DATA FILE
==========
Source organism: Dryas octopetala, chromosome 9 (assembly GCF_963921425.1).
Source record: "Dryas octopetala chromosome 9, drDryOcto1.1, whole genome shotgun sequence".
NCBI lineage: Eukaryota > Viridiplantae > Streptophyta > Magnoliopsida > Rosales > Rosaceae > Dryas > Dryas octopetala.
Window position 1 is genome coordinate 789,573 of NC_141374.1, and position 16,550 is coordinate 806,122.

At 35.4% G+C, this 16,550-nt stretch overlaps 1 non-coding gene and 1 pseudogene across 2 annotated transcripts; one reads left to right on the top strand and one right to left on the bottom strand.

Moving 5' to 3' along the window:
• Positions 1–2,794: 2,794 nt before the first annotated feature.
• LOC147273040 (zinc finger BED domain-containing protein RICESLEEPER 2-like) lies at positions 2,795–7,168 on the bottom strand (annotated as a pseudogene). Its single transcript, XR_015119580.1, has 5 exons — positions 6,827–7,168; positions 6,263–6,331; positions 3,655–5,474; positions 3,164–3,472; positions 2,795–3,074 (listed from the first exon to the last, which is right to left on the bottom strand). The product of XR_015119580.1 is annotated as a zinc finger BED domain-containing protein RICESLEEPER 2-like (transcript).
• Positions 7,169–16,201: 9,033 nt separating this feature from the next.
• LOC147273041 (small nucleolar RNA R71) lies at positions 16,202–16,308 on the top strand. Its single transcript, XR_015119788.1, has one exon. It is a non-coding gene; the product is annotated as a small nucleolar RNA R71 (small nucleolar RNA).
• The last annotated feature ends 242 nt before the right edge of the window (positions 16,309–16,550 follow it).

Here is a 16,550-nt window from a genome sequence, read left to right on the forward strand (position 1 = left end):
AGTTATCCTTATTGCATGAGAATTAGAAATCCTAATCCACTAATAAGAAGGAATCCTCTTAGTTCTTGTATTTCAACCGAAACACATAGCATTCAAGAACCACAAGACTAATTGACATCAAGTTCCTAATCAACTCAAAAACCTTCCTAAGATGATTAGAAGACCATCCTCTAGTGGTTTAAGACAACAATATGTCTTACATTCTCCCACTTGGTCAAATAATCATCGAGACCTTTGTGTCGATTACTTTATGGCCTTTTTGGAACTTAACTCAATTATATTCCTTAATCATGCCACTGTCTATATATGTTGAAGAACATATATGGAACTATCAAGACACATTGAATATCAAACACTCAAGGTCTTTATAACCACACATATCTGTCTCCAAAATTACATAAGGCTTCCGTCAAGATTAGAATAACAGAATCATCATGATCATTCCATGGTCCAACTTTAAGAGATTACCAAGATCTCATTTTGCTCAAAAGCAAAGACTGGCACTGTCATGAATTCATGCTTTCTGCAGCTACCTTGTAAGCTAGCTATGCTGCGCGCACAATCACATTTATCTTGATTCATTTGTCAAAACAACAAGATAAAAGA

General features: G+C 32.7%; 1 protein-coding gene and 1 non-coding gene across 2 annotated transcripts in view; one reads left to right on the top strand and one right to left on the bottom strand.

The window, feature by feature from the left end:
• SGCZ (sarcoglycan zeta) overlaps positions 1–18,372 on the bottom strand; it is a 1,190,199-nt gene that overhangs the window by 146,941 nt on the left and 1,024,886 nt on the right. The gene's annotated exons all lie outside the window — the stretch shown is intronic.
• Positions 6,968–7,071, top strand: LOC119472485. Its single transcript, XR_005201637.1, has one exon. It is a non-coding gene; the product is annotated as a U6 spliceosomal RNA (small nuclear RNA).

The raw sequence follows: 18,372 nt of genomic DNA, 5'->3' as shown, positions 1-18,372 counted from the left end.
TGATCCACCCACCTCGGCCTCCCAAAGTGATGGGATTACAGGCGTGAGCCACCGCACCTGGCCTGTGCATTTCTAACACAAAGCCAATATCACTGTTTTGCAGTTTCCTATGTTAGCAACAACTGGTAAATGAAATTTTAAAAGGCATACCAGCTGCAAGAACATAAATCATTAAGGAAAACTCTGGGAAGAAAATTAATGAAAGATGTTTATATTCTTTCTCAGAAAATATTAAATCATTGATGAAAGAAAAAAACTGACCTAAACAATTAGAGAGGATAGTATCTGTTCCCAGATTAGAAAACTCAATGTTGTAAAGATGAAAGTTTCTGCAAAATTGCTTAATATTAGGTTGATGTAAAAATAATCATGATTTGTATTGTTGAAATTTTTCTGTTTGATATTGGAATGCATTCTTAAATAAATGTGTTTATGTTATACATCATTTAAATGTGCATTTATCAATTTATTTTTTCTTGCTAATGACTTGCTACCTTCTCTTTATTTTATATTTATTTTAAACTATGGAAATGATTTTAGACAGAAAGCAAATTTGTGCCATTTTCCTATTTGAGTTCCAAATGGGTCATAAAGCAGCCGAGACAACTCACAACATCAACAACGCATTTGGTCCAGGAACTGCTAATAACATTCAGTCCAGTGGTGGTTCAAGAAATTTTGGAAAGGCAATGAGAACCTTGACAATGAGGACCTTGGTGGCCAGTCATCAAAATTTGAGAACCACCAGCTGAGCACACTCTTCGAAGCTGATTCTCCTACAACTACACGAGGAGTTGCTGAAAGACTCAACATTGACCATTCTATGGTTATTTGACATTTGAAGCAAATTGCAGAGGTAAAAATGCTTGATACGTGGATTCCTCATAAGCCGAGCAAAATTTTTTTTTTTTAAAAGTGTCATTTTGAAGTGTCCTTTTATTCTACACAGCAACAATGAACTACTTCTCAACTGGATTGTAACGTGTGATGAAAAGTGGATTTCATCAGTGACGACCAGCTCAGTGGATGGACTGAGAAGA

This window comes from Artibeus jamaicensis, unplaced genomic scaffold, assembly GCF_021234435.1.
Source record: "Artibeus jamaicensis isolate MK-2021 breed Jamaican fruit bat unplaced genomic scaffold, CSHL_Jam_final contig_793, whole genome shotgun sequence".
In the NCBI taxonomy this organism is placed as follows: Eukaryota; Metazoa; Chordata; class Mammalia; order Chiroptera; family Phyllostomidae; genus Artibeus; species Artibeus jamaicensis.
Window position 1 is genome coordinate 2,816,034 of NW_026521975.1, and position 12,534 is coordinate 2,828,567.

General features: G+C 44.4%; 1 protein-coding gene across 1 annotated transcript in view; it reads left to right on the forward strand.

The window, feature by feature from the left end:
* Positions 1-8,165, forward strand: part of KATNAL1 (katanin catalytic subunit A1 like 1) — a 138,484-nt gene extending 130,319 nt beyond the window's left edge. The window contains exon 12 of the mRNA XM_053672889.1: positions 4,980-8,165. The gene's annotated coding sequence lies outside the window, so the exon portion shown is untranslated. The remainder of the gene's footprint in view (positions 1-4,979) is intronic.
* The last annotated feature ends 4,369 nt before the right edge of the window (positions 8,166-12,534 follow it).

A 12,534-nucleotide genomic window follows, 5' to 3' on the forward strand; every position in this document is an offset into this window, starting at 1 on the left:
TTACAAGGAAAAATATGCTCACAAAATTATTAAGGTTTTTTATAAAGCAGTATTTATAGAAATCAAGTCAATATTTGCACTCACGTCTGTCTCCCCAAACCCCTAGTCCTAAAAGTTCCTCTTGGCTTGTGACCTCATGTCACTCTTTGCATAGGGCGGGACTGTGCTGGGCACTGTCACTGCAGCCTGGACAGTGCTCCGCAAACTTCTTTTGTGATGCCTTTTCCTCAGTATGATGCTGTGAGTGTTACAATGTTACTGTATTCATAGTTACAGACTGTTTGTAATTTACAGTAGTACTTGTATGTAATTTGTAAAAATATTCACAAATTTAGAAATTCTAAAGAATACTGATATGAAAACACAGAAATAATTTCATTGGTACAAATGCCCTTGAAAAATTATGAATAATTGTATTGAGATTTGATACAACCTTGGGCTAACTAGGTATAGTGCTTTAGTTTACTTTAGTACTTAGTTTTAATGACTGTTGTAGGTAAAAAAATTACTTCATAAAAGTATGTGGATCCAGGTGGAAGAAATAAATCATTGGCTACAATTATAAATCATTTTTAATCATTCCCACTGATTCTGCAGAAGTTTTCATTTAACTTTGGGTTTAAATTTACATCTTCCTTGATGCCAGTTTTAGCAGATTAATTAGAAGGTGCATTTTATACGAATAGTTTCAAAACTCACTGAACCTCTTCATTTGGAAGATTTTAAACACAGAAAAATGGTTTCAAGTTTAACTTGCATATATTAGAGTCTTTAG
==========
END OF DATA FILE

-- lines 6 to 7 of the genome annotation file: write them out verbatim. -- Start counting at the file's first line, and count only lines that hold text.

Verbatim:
Moving 5' to 3' along the window:
• Positions 1–2,794: 2,794 nt before the first annotated feature.